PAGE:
When Josh Klauck founded Angry Catfish 12 years ago, it was a thing of serendipity. He’d been trying to find a place to open a bike shop for a while, and suddenly, there the building was.
“We were sitting outside of Buster’s, drinking beers, and realized that spot was vacant.”
The space at 4208 28th Ave. S. was just about perfect—nestled in a walkable, bikeable area, with room to open a cafe inside the shop. (And also, crucially, Buster’s adjacent.) But as business grew over the years, space got tight. Klauck thought about what expanding the footprint would look like, whether it would be possible. But there weren’t many buildings for sale at the size they’d need, especially in the neighborhood, where most of their mechanics and lots of their customers live and where they wanted to stay.
Serendipity struck again. Their original location had been owned by the same family that owned Hudson Hardware, which moved to a much bigger space just across the intersection (2900 E. 42nd St.). Klauck wondered if maybe the owner was getting ready to sell. One day, he asked.
“He gave me this cryptic response: ‘Well, you know Josh, I certainly am getting to be retirement age,’” Klauck laughs. Two weeks later, he got a call from the broker; he was in the process of listing the building, and wanted to know if the Angry Catfish inquiry was serious. The new bike shop opened up in their building on 42nd Street this fall. “It could have been a different story, but I was kind of first in line.”
Klauck’s been keeping busy outside of bikes in the decade-plus since Angry Catfish debuted. He opened a fly-fishing outfitter, Mend Provisions, around the corner at 2719 E. 42nd St. Northern Coffeeworks, their Minnesota-inspired coffee shop, opened in downtown Minneapolis a few years after that; they’ve since left the downtown location to move into Angry Catfish’s old address.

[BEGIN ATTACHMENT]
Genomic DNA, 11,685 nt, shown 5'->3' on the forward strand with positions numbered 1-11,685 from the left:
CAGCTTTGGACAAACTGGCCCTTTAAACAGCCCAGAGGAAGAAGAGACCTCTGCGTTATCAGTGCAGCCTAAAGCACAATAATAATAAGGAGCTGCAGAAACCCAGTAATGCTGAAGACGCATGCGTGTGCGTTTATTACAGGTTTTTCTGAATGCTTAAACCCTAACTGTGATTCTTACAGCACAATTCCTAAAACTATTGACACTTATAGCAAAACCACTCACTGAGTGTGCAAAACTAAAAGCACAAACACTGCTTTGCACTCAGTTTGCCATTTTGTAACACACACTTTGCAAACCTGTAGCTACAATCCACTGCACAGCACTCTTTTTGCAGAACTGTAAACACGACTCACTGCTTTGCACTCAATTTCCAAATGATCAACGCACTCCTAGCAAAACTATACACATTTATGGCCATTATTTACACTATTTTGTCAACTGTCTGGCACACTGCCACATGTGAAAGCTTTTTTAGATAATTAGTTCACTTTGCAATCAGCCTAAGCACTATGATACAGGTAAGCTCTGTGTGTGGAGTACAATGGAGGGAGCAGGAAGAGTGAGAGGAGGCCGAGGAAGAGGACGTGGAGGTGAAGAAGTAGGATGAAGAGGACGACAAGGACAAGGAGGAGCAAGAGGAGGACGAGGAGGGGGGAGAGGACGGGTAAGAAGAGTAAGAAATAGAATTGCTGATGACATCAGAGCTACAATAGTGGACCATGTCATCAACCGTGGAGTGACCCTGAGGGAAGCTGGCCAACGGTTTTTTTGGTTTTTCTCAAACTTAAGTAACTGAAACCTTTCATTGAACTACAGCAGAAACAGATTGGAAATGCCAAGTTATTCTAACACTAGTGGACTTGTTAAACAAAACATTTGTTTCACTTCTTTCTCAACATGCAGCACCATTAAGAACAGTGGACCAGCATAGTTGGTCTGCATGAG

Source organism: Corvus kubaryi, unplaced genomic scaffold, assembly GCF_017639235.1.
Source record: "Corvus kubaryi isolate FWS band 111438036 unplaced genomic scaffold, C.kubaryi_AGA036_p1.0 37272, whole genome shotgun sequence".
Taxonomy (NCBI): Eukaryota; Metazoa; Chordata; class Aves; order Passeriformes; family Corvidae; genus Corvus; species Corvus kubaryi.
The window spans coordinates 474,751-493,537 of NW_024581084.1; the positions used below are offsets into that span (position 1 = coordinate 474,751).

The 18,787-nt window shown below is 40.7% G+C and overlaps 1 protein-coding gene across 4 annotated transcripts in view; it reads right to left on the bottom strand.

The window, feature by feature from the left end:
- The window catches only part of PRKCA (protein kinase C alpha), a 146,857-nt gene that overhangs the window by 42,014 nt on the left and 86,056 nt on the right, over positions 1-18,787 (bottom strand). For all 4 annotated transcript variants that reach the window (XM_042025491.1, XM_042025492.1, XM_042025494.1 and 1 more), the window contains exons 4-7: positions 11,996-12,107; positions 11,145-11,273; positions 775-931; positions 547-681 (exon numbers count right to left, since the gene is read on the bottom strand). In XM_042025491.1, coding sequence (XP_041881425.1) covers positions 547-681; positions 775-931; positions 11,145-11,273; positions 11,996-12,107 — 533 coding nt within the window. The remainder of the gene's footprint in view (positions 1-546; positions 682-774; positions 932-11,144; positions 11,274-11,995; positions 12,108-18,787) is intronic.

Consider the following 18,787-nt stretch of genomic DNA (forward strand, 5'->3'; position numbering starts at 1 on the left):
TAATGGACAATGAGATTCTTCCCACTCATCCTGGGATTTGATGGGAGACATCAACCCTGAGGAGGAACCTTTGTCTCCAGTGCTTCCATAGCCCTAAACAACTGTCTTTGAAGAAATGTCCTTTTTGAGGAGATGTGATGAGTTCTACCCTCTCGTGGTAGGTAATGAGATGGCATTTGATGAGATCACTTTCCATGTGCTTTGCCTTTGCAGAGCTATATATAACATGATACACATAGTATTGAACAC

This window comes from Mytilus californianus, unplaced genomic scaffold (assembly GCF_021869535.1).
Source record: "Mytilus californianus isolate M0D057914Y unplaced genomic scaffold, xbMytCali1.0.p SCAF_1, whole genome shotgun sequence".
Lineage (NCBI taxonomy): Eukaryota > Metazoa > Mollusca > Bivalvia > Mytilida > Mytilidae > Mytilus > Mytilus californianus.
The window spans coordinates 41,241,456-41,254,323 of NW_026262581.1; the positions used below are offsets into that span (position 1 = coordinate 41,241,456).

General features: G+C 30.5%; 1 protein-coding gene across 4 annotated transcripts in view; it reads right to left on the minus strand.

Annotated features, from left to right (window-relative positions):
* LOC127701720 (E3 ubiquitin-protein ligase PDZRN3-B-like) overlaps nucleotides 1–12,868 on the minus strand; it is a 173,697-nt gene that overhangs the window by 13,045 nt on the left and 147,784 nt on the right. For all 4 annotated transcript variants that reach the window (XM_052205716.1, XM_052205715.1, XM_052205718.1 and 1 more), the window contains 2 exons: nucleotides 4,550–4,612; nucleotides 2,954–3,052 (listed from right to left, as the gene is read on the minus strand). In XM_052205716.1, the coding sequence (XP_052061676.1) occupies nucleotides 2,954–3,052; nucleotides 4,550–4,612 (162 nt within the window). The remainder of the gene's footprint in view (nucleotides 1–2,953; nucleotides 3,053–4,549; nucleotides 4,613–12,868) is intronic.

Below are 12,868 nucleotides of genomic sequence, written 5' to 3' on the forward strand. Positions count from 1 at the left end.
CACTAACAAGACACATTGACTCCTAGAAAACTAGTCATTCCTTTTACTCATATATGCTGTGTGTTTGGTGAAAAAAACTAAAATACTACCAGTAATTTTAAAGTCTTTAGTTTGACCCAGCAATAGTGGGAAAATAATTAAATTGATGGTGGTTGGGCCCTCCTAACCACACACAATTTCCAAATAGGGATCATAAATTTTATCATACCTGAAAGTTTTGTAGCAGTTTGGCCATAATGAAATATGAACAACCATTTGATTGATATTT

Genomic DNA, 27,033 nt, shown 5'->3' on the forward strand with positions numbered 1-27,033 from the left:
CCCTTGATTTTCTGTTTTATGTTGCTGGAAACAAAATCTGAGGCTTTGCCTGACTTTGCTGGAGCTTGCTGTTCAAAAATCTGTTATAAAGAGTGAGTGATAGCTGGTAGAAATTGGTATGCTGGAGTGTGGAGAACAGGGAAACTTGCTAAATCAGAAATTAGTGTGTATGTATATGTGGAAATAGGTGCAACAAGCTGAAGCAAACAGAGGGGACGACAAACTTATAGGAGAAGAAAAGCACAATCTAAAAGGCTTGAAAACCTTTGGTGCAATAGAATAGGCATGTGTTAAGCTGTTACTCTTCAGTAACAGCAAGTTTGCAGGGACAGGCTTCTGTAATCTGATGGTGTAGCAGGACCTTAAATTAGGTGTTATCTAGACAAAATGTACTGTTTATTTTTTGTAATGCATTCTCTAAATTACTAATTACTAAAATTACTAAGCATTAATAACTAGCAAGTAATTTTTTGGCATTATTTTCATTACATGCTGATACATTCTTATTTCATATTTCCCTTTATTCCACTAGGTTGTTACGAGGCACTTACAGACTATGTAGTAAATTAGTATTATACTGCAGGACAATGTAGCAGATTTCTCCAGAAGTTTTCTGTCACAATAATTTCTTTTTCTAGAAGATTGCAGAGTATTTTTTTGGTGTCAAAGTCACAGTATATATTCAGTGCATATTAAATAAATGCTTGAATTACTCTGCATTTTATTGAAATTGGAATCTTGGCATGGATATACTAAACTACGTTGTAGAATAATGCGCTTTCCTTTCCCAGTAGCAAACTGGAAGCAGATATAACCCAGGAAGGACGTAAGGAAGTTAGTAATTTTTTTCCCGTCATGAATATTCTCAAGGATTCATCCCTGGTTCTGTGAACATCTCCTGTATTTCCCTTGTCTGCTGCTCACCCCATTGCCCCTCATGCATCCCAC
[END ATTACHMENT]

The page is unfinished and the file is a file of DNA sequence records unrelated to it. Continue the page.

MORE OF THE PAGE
When it comes to moving and expanding the bike business, Klauck says storage is a big part of it. “We really had outgrown the other space a long, long time ago,” he says. They had “Band-Aids that worked OK” for offsite storage, but especially after they closed in-store shopping during the pandemic, boxes started to take over the old space. The new building lets them “reimagine a purpose-built space from 12 years ago, where we started.”
They new space has almost twice the square footage as the old one, which means there's room for lots more outdoor gear and bikepacking accessories, all those packable tents and bags and “things we wanted to do but didn’t have a place for.” The high ceilings make it feel even larger.
They’ve been able to almost double their number of mechanic work stations, adding a dedicated wheel-building station and suspension-servicing station. And they have a kitchenette now—bike shop employees no longer need to share fridge space with their coffee-making crew.
And speaking of coffee: Northern Coffeeworks is up and running seven days a week, from 8 a.m. to 2 p.m., in the old Angry Catfish space—now with a good deal more seating. (You’ll recognize the cool Concrete Pig tables from their old address downtown.) The cafe is far roomier without the bikes, and the coffee menu is complimented by a selection of homemade pop tarts and hand pies from Fruit & Grain.
And the location certainly has enough room to build out a kitchen… which would be great, since Northern Coffeeworks’ downtown spot served a menu of stellar breakfast and lunch dishes made with local ingredients from places like The Fish Guys, Twin Organics, and DragSmith Farms.
It feels a little different than in the old Angry Catfish days, when the mechanic stations and espresso machines were under the same roof. “To some extent we definitely miss the cafe, and the hustle and bustle, and the regulars and regular neighborhood folks … but I think they’re still coming in for coffee, which is good,” Klauck says.
The hope is that people will grab a coffee before or after picking up bike stuff at the new Angry Catfish—a short journey I myself made, and saw a few other people making, this past weekend. And it's a small price to pay to have every business operating at full capacity, all in the neighborhood they love. Says Klauck: “It feels good.”